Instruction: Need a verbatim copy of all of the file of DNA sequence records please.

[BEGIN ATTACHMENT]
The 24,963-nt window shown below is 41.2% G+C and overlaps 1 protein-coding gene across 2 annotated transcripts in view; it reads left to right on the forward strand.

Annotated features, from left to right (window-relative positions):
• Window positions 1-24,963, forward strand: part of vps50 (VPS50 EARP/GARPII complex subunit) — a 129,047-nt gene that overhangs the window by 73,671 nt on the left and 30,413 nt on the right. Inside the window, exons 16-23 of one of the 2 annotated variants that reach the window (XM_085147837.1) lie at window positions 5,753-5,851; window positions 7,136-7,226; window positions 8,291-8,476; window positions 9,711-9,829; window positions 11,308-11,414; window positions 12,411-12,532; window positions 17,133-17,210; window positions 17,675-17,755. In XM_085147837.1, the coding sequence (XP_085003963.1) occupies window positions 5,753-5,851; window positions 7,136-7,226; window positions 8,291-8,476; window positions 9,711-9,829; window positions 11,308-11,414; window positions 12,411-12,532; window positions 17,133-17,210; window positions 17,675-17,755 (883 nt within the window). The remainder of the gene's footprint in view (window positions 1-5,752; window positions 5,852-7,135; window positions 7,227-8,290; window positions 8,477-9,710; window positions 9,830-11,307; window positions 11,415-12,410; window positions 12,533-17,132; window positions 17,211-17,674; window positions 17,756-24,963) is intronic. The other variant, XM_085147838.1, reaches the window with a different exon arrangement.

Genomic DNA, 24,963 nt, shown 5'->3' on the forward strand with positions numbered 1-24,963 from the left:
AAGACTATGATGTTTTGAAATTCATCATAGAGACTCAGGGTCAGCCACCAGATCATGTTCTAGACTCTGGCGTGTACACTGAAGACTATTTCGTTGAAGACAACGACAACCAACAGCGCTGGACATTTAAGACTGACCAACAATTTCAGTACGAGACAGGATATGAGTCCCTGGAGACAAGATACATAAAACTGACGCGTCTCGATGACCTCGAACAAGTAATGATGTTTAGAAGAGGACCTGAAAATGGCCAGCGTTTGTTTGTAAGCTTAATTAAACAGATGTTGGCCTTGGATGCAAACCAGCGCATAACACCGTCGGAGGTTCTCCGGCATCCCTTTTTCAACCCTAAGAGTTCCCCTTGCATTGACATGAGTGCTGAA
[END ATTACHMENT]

The 24,963-nt window shown below is 41.2% G+C and overlaps 1 protein-coding gene across 2 annotated transcripts in view; it reads left to right on the forward strand.

Annotated features, from left to right (window-relative positions):
• Window positions 1-24,963, forward strand: part of vps50 (VPS50 EARP/GARPII complex subunit) — a 129,047-nt gene that overhangs the window by 73,671 nt on the left and 30,413 nt on the right. Inside the window, exons 16-23 of one of the 2 annotated variants that reach the window (XM_085147837.1) lie at window positions 5,753-5,851; window positions 7,136-7,226; window positions 8,291-8,476; window positions 9,711-9,829; window positions 11,308-11,414; window positions 12,411-12,532; window positions 17,133-17,210; window positions 17,675-17,755. In XM_085147837.1, the coding sequence (XP_085003963.1) occupies window positions 5,753-5,851; window positions 7,136-7,226; window positions 8,291-8,476; window positions 9,711-9,829; window positions 11,308-11,414; window positions 12,411-12,532; window positions 17,133-17,210; window positions 17,675-17,755 (883 nt within the window). The remainder of the gene's footprint in view (window positions 1-5,752; window positions 5,852-7,135; window positions 7,227-8,290; window positions 8,477-9,710; window positions 9,830-11,307; window positions 11,415-12,410; window positions 12,533-17,132; window positions 17,211-17,674; window positions 17,756-24,963) is intronic. The other variant, XM_085147838.1, reaches the window with a different exon arrangement.

Genomic DNA, 24,963 nt, shown 5'->3' on the forward strand with positions numbered 1-24,963 from the left:
AAGACTATGATGTTTTGAAATTCATCATAGAGACTCAGGGTCAGCCACCAGATCATGTTCTAGACTCTGGCGTGTACACTGAAGACTATTTCGTTGAAGACAACGACAACCAACAGCGCTGGACATTTAAGACTGACCAACAATTTCAGTACGAGACAGGATATGAGTCCCTGGAGACAAGATACATAAAACTGACGCGTCTCGATGACCTCGAACAAGTAATGATGTTTAGAAGAGGACCTGAAAATGGCCAGCGTTTGTTTGTAAGCTTAATTAAACAGATGTTGGCCTTGGATGCAAACCAGCGCATAACACCGTCGGAGGTTCTCCGGCATCCCTTTTTCAACCCTAAGAGTTCCCCTTGCATTGACATGAGTGCTGAA